Eye-care practitioners should not worry about "myopic creep" when considering whether to prescribe contact lenses for younger children, suggest the results of a 3-year study comparing myopic progression in children aged 8 to 11 years who were randomly assigned to wear single-vision glasses or soft contact lenses.
Eye-care practitioners should not worry about "myopic creep" when considering whether to prescribe contactlenses for younger children, suggest the results of a 3-year study comparing myopic progression in children aged8 to 11 years who were randomly assigned to wear single-vision glasses or soft contact lenses.
The comparison of myopic progression rates was conducted as part of the Adolescent-Child Health Initiative toEncourage Vision Empowerment study. The study enrolled 484 children at 5 clinical centers; the subjects had from1 to 6 D of spherical component myopia with less than 1 D astigmatism, said Jeffrey J. Walline, OD, PhD,assistant professor at the College of Optometry, Ohio State University, Columbus. The average age was 10.4years, and about one-third of the children were in the younger range (aged 8 to 9 years). Approximately half ofthe subjects were white and about one-quarter were either black or Hispanic, with a small percentage ofAsians.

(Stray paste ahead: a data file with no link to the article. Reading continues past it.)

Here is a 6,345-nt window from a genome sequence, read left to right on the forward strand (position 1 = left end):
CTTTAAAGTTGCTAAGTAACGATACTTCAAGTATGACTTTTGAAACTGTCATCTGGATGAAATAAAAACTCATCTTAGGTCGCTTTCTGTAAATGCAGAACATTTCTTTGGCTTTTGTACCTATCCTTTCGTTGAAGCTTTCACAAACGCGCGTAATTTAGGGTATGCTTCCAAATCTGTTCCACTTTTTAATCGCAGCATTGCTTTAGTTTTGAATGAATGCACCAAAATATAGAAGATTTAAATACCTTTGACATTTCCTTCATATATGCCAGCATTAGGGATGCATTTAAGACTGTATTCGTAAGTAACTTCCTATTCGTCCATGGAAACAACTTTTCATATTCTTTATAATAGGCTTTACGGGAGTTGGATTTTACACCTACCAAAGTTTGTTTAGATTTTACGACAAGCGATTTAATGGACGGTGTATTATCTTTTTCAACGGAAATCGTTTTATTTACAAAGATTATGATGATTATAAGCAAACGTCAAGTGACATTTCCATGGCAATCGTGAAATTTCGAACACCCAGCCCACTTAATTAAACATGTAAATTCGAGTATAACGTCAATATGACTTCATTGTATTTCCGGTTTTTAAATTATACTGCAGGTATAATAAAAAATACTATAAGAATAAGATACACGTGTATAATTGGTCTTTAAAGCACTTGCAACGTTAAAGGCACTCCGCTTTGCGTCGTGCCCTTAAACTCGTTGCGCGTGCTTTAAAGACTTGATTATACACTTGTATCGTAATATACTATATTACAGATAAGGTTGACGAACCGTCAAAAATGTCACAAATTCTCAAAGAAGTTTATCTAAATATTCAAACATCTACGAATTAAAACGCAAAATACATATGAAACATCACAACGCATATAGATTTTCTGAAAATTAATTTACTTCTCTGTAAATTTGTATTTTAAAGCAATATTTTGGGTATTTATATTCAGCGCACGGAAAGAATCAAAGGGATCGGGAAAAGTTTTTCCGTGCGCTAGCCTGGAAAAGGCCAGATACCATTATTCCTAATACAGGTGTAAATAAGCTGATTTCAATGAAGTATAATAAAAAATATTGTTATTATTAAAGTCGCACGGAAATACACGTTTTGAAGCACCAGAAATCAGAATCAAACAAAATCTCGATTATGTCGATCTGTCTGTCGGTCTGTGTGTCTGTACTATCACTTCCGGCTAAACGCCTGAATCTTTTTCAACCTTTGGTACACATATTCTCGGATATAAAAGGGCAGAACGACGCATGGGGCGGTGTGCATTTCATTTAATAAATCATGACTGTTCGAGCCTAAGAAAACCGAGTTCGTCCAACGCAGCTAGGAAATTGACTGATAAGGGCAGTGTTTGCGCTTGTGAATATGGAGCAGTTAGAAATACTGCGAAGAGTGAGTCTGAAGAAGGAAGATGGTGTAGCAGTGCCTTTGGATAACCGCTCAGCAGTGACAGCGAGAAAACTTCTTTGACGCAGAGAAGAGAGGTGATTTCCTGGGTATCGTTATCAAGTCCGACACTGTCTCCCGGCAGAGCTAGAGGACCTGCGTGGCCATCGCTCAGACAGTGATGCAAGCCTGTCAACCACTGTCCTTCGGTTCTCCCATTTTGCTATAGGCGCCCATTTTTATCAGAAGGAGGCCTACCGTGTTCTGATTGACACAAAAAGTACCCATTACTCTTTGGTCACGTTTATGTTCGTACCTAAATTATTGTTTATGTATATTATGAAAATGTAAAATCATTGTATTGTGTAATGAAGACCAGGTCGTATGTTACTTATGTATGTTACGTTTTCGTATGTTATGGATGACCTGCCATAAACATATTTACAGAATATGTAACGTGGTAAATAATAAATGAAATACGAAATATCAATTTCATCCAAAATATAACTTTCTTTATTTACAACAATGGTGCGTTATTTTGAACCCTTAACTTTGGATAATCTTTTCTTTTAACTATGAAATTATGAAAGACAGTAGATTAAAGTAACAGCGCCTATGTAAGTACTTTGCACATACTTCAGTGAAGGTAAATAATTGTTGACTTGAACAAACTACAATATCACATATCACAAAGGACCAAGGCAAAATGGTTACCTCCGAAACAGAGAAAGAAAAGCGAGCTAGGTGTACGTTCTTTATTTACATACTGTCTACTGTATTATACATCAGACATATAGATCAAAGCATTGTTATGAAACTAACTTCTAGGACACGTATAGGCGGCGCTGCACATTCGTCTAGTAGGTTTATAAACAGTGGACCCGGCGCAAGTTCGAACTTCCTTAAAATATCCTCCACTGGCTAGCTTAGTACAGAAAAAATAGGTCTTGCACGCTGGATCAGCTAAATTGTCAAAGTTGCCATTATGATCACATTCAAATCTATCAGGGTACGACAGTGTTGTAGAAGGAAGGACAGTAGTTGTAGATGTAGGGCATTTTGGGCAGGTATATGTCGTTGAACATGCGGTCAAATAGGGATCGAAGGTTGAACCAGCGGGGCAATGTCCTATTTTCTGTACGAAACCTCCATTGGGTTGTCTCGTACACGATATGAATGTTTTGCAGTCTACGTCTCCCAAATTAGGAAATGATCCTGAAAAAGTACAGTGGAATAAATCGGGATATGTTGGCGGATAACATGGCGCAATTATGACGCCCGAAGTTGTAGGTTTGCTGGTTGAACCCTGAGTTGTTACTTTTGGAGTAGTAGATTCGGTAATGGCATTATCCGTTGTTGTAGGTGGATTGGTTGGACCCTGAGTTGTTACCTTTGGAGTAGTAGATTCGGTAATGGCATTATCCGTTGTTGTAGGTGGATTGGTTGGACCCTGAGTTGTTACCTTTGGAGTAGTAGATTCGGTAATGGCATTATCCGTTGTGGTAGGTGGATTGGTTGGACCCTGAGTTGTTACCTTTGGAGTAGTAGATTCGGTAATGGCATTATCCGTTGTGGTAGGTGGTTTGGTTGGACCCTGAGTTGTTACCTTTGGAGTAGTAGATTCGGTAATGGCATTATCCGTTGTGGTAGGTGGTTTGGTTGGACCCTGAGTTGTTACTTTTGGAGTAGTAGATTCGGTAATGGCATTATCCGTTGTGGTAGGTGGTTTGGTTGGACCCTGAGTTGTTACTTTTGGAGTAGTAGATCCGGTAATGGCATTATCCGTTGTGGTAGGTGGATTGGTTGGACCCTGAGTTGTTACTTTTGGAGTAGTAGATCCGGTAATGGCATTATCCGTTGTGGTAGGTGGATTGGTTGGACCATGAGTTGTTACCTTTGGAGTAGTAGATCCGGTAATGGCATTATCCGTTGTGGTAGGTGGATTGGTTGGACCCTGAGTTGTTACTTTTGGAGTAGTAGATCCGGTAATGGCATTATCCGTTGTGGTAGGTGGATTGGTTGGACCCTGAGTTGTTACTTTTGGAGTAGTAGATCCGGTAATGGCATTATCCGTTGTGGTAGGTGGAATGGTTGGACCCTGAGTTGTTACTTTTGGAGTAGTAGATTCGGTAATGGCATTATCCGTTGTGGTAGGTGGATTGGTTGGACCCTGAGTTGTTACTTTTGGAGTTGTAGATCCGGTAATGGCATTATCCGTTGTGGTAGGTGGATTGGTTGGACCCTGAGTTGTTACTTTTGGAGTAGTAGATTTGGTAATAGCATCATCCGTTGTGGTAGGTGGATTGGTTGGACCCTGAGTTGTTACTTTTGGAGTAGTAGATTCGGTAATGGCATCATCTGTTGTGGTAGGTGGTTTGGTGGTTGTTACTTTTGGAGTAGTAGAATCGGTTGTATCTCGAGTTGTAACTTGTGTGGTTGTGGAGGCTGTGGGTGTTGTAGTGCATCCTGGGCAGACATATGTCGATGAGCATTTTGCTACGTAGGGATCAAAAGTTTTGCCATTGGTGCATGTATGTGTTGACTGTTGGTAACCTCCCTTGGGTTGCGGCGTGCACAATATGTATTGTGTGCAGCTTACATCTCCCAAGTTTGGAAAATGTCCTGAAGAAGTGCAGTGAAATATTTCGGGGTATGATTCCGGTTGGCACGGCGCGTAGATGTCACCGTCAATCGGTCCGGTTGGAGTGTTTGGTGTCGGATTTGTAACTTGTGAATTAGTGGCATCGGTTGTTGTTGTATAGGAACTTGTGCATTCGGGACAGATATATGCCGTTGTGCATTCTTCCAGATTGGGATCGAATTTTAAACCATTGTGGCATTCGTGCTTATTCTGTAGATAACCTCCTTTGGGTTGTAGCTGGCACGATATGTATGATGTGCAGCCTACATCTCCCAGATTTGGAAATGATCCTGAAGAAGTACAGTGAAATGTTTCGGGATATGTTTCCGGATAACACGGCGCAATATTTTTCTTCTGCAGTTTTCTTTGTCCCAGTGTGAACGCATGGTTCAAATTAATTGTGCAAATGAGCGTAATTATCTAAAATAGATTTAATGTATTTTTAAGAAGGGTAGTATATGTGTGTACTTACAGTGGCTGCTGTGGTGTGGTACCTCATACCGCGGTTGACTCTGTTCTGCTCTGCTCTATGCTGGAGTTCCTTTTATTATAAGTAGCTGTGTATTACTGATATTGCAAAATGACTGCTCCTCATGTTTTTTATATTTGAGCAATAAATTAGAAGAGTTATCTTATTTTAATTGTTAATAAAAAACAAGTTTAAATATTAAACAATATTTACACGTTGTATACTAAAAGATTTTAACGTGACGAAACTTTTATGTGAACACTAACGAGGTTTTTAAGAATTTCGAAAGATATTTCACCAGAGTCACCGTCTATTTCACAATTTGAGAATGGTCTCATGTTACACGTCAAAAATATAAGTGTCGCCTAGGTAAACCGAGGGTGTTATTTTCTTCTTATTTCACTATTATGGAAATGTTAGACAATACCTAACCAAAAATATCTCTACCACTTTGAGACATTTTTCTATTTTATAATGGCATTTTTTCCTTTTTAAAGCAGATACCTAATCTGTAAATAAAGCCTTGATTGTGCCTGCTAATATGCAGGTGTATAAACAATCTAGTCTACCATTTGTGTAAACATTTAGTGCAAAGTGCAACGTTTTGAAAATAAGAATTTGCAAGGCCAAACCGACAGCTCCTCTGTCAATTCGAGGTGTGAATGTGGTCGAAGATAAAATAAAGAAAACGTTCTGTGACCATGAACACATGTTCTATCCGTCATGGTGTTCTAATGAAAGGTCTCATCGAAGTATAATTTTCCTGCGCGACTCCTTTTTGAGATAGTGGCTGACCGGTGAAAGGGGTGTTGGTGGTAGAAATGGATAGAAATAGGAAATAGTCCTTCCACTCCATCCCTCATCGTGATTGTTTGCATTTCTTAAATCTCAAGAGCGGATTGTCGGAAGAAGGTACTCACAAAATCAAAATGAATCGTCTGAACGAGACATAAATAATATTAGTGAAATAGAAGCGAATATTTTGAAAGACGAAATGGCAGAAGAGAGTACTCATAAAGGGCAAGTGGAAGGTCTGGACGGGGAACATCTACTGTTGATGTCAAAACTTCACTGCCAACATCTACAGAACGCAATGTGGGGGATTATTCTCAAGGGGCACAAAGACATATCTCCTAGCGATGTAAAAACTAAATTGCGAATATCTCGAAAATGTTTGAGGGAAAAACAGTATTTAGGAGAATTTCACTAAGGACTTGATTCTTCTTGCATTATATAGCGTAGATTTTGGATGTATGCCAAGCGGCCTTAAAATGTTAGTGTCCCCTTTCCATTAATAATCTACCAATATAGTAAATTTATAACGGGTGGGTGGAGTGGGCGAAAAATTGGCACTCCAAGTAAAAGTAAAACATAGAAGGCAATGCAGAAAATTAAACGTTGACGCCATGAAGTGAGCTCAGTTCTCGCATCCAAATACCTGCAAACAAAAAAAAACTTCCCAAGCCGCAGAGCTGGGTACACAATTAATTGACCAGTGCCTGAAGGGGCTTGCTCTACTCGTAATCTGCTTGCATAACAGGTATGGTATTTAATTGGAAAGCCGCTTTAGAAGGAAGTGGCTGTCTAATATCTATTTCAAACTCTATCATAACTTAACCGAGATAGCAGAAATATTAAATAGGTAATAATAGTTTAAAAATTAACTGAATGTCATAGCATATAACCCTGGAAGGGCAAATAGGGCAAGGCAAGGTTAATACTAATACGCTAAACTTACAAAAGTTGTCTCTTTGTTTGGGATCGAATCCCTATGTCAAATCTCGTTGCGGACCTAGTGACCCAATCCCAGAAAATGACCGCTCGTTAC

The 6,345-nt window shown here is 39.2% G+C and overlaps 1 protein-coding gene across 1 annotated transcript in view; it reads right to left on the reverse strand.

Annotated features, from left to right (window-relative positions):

At randomization, 237 children were assigned to spectacles and 247 to contact lenses. During the study, about 17children in each group switched to the other form of correction, but analysis was performed on anintent-to-treat basis, Dr. Walline said. Parents were allowed to chose which of two contact lens models theirchild would receive (Acuvue 2 or 1-Day Acuvue, Vistakon); 93% chose the 1-Day Acuvue.The investigators examined 467 (96.5%) of the subjects at the final visit. At the end of three years, thespectacle wearers progressed –1.08 D, and the contact lens wearers progressed –1.27 D. The axialgrowth was 0.59 mm in the spectacle group and 0.63 mm in the contact lens group. The change in the steep cornealmeridian was 0.05 D for the spectacle wearers and 0.10 D for the contact lens group.
"Statistically, there is a significant interaction between time and treatment," Dr. Walline said. "What thattells us is that the rate of progression on average is about 0.06 D greater for the contact lens wearers than itis for the spectacle wearers. However, if you just look at the difference after 3 years, the adjusted differenceis about 0.22 D, which is not statistically significant.
"This tells us that there is not a clinically meaningful difference in the change in refractive error, axiallength, or corneal curvature between soft contact lens wearers and spectacle wearers," Dr. Walline said. Eyephysicians' concerns about increasing myopia progression in young children who are fitted with contact lenses atearlier ages are not necessarily true, he continued.
"These doctors should consider fitting children at younger ages, especially active children or children who areconcerned about their appearance with glasses, because we've found that these are the ones who benefit most fromcontact lens wear," he said.